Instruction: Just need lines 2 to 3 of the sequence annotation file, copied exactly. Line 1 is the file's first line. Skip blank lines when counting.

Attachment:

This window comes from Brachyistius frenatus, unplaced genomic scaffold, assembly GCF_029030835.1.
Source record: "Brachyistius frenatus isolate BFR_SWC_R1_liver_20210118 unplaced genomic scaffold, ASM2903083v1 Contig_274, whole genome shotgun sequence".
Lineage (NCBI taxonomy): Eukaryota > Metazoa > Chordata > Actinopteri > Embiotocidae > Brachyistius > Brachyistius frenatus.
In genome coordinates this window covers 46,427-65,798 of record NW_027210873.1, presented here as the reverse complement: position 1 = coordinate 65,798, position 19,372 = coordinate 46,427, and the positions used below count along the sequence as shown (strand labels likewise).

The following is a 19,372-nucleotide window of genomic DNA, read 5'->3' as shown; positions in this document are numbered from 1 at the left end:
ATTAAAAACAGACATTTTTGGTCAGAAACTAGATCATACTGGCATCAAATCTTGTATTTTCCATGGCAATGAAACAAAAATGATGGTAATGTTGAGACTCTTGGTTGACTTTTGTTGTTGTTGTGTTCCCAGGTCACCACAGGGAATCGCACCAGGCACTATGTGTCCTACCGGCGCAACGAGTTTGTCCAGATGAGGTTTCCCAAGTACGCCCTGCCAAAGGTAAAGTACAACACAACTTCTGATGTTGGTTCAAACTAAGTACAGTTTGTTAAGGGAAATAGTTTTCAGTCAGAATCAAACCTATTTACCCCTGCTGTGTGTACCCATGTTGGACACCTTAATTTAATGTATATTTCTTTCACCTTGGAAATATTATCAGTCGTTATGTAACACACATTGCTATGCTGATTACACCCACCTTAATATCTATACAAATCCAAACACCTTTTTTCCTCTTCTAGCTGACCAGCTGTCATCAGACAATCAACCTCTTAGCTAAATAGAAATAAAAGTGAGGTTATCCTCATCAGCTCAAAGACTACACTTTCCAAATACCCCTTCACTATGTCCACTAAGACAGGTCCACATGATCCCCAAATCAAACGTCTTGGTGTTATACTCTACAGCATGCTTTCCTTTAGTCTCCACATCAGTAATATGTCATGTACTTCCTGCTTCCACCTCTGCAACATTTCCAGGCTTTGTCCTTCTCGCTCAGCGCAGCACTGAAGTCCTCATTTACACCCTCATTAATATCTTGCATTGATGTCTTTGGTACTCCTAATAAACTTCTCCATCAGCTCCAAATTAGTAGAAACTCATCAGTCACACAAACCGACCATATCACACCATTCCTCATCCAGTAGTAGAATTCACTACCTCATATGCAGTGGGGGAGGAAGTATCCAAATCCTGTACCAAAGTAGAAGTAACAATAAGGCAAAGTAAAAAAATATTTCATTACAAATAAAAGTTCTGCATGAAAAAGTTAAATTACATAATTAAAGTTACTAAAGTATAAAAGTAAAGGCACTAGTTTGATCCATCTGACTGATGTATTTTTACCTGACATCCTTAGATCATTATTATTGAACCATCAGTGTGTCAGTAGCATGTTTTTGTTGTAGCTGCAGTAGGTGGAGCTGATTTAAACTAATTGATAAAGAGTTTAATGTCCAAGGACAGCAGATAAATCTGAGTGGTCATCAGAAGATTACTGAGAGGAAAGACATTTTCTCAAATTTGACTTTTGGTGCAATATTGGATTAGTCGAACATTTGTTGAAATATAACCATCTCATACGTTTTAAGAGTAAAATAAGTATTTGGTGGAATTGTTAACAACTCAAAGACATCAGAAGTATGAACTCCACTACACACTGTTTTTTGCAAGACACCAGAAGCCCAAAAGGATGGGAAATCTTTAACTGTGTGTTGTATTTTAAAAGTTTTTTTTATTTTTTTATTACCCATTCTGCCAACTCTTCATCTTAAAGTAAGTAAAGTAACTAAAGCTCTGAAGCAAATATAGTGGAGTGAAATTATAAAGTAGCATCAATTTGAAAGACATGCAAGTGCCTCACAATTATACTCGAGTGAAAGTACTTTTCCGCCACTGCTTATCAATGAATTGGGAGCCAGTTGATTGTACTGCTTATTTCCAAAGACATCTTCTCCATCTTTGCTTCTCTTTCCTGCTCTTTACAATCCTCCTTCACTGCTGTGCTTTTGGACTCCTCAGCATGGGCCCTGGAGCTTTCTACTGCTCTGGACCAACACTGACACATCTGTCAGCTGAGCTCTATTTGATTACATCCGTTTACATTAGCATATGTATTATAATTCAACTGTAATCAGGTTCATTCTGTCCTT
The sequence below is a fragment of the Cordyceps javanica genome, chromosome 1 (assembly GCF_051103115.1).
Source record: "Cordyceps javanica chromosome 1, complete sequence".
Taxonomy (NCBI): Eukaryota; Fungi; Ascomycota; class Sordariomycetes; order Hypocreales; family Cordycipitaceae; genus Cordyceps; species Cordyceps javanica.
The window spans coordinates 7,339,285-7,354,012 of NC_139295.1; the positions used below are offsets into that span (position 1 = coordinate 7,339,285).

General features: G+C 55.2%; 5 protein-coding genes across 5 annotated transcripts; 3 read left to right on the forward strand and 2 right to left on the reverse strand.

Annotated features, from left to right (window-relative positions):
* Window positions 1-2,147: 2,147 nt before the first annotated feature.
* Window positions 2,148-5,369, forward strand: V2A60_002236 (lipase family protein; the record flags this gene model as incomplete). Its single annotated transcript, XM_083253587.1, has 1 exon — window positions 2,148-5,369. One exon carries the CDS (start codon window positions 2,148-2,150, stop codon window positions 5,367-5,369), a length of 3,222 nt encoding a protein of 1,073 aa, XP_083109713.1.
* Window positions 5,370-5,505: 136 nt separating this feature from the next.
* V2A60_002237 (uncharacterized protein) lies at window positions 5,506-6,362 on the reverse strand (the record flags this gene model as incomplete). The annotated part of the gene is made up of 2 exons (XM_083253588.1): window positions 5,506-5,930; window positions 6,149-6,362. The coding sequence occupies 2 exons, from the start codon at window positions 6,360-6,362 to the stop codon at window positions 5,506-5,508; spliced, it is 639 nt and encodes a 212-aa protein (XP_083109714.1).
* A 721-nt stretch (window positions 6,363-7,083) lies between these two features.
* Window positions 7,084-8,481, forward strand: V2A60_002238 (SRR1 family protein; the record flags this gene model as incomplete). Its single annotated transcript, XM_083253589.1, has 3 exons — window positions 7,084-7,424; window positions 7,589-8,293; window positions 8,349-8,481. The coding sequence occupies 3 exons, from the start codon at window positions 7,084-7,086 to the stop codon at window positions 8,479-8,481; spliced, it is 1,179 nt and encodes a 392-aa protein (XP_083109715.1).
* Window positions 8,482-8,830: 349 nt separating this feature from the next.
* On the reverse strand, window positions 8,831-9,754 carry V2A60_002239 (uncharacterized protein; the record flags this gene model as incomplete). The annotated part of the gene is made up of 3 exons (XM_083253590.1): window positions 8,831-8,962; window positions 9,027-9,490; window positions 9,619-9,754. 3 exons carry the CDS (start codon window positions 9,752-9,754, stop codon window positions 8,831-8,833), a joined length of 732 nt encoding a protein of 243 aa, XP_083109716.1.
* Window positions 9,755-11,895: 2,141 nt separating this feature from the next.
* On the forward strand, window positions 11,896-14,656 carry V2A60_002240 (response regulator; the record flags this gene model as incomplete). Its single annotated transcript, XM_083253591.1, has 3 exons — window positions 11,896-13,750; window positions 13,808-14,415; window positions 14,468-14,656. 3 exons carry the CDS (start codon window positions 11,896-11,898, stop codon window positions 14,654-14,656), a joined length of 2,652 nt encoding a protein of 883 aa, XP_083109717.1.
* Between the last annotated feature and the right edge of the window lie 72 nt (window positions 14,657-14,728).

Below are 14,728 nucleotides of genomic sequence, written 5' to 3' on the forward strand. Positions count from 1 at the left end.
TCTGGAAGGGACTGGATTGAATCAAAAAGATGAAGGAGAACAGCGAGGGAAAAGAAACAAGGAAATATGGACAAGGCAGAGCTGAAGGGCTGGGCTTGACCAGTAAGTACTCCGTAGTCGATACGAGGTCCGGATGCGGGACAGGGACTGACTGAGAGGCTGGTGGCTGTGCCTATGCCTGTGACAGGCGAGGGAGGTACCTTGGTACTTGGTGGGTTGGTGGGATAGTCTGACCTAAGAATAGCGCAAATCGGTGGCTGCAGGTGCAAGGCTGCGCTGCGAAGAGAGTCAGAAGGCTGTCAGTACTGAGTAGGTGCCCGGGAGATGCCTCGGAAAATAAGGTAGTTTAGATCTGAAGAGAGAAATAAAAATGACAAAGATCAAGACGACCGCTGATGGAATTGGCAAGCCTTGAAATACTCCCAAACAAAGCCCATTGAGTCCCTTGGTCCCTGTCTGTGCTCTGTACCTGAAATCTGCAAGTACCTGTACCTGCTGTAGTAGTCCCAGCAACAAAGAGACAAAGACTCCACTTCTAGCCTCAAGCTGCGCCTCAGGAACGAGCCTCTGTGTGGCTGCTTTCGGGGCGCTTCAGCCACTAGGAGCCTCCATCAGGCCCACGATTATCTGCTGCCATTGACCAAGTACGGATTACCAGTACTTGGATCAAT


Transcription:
Source record: "Brachyistius frenatus isolate BFR_SWC_R1_liver_20210118 unplaced genomic scaffold, ASM2903083v1 Contig_274, whole genome shotgun sequence".
Lineage (NCBI taxonomy): Eukaryota > Metazoa > Chordata > Actinopteri > Embiotocidae > Brachyistius > Brachyistius frenatus.